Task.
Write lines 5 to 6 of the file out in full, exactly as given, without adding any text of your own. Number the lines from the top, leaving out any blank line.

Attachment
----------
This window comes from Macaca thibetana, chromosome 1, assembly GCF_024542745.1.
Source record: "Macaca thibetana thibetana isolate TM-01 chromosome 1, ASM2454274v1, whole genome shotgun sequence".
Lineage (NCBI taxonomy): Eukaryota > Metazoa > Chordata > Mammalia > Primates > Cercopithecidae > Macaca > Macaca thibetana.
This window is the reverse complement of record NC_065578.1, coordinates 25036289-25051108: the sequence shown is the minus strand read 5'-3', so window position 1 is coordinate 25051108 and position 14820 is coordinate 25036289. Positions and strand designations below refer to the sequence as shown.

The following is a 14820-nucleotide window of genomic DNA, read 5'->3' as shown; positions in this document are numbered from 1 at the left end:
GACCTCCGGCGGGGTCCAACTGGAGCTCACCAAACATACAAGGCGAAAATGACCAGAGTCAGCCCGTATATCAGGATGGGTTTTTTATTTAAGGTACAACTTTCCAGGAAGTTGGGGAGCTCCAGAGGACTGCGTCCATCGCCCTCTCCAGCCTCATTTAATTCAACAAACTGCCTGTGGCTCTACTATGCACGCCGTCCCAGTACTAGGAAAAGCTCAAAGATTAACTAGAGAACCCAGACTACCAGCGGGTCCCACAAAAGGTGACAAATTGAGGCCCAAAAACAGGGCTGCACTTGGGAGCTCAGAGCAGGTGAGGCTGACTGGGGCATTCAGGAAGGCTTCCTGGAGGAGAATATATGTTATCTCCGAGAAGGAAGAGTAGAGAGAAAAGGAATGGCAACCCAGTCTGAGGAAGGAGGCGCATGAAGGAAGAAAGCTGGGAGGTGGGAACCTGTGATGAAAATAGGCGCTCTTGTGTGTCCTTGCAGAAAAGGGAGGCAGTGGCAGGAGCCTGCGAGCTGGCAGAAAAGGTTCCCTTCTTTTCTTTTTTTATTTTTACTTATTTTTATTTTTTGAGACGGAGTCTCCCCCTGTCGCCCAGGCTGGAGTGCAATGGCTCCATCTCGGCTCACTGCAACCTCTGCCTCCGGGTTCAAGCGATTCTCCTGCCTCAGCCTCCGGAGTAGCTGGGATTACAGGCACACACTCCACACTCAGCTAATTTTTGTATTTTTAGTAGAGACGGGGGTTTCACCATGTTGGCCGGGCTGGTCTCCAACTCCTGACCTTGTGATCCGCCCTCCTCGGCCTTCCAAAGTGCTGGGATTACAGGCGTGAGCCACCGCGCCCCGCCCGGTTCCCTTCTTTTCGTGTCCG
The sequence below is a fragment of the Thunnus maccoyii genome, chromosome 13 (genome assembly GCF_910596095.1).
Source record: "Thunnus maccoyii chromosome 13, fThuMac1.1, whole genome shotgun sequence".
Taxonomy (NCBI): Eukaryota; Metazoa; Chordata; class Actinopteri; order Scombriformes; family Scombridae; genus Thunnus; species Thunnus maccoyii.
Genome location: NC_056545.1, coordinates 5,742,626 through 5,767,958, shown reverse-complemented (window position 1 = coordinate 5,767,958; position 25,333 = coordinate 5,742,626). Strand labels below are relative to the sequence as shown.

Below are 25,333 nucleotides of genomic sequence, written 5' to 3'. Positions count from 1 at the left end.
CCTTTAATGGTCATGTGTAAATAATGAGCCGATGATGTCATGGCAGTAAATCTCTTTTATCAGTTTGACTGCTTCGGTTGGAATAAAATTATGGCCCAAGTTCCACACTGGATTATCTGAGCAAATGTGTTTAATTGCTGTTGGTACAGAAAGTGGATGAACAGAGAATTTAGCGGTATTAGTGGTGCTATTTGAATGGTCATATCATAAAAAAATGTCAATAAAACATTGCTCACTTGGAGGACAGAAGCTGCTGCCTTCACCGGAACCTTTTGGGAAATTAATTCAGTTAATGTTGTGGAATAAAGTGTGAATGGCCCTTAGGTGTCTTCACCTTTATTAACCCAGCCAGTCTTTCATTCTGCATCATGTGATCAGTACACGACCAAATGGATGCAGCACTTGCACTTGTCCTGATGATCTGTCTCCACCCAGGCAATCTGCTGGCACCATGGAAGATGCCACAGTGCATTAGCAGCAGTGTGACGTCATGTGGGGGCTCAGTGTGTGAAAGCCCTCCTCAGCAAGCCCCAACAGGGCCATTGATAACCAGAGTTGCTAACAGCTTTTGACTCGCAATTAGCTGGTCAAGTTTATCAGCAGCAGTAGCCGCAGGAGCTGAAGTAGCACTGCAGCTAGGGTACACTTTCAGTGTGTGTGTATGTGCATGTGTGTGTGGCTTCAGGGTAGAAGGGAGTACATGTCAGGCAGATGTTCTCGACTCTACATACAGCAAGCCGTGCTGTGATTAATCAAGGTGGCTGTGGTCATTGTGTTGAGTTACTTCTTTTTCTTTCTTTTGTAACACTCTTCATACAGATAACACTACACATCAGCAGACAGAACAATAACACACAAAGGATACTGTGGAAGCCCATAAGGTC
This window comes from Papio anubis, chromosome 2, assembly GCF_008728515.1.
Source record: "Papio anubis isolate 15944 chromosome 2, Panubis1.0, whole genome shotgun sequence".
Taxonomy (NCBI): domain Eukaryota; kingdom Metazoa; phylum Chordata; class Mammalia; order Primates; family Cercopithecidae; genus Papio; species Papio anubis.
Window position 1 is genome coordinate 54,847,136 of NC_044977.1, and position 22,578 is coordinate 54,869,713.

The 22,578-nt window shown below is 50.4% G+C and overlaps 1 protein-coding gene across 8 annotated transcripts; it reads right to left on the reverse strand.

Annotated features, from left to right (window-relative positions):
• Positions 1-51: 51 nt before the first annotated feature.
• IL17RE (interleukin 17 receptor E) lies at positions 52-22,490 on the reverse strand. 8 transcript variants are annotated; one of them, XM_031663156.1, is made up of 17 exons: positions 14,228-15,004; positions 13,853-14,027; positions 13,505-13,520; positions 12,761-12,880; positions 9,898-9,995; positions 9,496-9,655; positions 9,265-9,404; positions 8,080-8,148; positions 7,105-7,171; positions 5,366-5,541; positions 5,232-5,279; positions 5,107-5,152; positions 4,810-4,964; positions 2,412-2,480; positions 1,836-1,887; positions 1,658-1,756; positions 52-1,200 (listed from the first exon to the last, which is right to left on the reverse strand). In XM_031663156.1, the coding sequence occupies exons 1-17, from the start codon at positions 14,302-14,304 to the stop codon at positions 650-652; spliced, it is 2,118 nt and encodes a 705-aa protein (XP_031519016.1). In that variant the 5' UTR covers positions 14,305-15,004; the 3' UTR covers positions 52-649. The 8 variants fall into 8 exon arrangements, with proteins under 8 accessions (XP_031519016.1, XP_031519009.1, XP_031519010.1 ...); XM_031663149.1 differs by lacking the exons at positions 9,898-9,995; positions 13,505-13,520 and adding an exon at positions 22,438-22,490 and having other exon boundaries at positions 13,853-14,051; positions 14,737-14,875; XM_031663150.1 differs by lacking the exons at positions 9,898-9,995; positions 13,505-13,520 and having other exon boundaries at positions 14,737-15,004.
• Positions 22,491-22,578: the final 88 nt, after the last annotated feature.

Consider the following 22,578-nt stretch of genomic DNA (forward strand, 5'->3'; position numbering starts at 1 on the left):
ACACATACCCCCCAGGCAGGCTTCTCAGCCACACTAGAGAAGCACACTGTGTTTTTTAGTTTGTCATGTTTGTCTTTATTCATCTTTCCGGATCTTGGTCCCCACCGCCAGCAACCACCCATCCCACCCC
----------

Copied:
The following is a 14820-nucleotide window of genomic DNA, read 5'->3' as shown; positions in this document are numbered from 1 at the left end:
GACCTCCGGCGGGGTCCAACTGGAGCTCACCAAACATACAAGGCGAAAATGACCAGAGTCAGCCCGTATATCAGGATGGGTTTTTTATTTAAGGTACAACTTTCCAGGAAGTTGGGGAGCTCCAGAGGACTGCGTCCATCGCCCTCTCCAGCCTCATTTAATTCAACAAACTGCCTGTGGCTCTACTATGCACGCCGTCCCAGTACTAGGAAAAGCTCAAAGATTAACTAGAGAACCCAGACTACCAGCGGGTCCCACAAAAGGTGACAAATTGAGGCCCAAAAACAGGGCTGCACTTGGGAGCTCAGAGCAGGTGAGGCTGACTGGGGCATTCAGGAAGGCTTCCTGGAGGAGAATATATGTTATCTCCGAGAAGGAAGAGTAGAGAGAAAAGGAATGGCAACCCAGTCTGAGGAAGGAGGCGCATGAAGGAAGAAAGCTGGGAGGTGGGAACCTGTGATGAAAATAGGCGCTCTTGTGTGTCCTTGCAGAAAAGGGAGGCAGTGGCAGGAGCCTGCGAGCTGGCAGAAAAGGTTCCCTTCTTTTCTTTTTTTATTTTTACTTATTTTTATTTTTTGAGACGGAGTCTCCCCCTGTCGCCCAGGCTGGAGTGCAATGGCTCCATCTCGGCTCACTGCAACCTCTGCCTCCGGGTTCAAGCGATTCTCCTGCCTCAGCCTCCGGAGTAGCTGGGATTACAGGCACACACTCCACACTCAGCTAATTTTTGTATTTTTAGTAGAGACGGGGGTTTCACCATGTTGGCCGGGCTGGTCTCCAACTCCTGACCTTGTGATCCGCCCTCCTCGGCCTTCCAAAGTGCTGGGATTACAGGCGTGAGCCACCGCGCCCCGCCCGGTTCCCTTCTTTTCGTGTCCG